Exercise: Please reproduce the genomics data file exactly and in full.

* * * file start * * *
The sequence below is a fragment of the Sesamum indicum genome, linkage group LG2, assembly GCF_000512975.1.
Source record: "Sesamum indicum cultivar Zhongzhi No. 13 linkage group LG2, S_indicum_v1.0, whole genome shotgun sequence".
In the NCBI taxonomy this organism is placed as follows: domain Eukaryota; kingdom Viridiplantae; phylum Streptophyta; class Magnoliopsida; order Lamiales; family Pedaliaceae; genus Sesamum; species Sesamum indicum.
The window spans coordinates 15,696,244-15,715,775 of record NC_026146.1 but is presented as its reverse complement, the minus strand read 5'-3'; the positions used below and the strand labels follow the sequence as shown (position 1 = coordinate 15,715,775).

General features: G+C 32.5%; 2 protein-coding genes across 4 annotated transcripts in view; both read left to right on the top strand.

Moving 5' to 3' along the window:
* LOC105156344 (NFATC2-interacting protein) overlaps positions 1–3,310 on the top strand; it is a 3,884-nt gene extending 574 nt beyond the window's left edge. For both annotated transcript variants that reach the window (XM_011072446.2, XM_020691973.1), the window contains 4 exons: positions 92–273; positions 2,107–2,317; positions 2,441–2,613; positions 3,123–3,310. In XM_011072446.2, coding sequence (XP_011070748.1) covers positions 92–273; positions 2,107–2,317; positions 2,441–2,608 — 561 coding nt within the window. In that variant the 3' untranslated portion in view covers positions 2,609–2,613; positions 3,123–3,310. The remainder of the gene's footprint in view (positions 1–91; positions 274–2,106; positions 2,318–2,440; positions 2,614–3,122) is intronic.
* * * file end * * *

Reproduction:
The sequence below is a fragment of the Sesamum indicum genome, linkage group LG2, assembly GCF_000512975.1.
Source record: "Sesamum indicum cultivar Zhongzhi No. 13 linkage group LG2, S_indicum_v1.0, whole genome shotgun sequence".
In the NCBI taxonomy this organism is placed as follows: domain Eukaryota; kingdom Viridiplantae; phylum Streptophyta; class Magnoliopsida; order Lamiales; family Pedaliaceae; genus Sesamum; species Sesamum indicum.
The window spans coordinates 15,696,244-15,715,775 of record NC_026146.1 but is presented as its reverse complement, the minus strand read 5'-3'; the positions used below and the strand labels follow the sequence as shown (position 1 = coordinate 15,715,775).

General features: G+C 32.5%; 2 protein-coding genes across 4 annotated transcripts in view; both read left to right on the top strand.

Moving 5' to 3' along the window:
* LOC105156344 (NFATC2-interacting protein) overlaps positions 1–3,310 on the top strand; it is a 3,884-nt gene extending 574 nt beyond the window's left edge. For both annotated transcript variants that reach the window (XM_011072446.2, XM_020691973.1), the window contains 4 exons: positions 92–273; positions 2,107–2,317; positions 2,441–2,613; positions 3,123–3,310. In XM_011072446.2, coding sequence (XP_011070748.1) covers positions 92–273; positions 2,107–2,317; positions 2,441–2,608 — 561 coding nt within the window. In that variant the 3' untranslated portion in view covers positions 2,609–2,613; positions 3,123–3,310. The remainder of the gene's footprint in view (positions 1–91; positions 274–2,106; positions 2,318–2,440; positions 2,614–3,122) is intronic.